Best drop-through cruiser longboard: Sector 9 Lookout
The Lookout is a big cruiser longboard 41″ long by 9.6″ wide with a massive 31″ wheelbase. Besides its spacious standing platform, the Lookout’s drop-through design and flexy bamboo deck make this board low to the ground and very stable. Thus it’s a great board for comfortable pushing and cruising on longer paths. The flexy deck also allows for lively and responsive carving.
The Gullwing trucks are very stable at higher speed allowing for fast cruising – although at the expense of some responsiveness. The huge soft 74mm Nineball wheels make for a smooth ride on uneven terrain.
All in all, the Lookout is a super comfortable board for the serious cruiser, including if your cruise path go through a few good hills. Check out my full review of the Lookout, or see it directly here on Sector 9’s website.
Best drop-through cruiser longboard: Arbor Dropcruiser
The Arbor Dropcruiser is another every popular drop-through cruiser. Slightly shorter and wider than the Lookout at 38″ by 9.75″ but with a comparable wheelbase, it’s a very low riding deck due to its dropped platform (a “double drop”). Besides length, one aspect that differentiates the Dropcruiser from the Lookout is the stiff 9-ply full maple deck (vs the Lookout’s bamboo flex). The Dropcruiser is also fully symmetrical, unlike the Lookout.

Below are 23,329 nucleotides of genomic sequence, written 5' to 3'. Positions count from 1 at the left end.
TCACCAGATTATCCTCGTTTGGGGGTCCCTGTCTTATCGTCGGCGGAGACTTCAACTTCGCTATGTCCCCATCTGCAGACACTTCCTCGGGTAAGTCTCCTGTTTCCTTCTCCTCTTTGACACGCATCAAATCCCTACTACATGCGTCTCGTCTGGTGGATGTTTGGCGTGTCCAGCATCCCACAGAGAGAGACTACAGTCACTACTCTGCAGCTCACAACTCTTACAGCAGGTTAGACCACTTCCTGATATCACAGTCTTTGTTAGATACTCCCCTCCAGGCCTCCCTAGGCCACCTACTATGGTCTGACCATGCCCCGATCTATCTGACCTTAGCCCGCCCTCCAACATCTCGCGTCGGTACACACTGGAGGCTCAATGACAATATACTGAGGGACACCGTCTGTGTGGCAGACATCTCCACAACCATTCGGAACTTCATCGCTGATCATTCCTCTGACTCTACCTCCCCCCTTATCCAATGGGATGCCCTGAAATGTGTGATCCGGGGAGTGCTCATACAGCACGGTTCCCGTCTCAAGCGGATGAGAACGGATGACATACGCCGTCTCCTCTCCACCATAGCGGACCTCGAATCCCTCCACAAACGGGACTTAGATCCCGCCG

The double drop construction makes the Dropcruiser a low and stable board to push and cruise on. The Paris V2 180mm trucks are also well-known for their responsiveness and tight turning. All this, added to the overall quality of Arbor products, make the Dropcruiser a very good option for a drop-through cruiser. See my full review of the Dropcruiser here.
– Featured: “Sidewalk Crusher” by @ChristianRosillo; Rider: @myungjin.c; Permission: Loaded Boards
– “Skater in Venice Beach – Log Angeles, Un” (CC BY 2.0) by Giuseppe Milo (www.pixael.com)
– “DSC03388” (CC BY 2.0) by Rob Cruickshank
Tuesday 7th of March 2023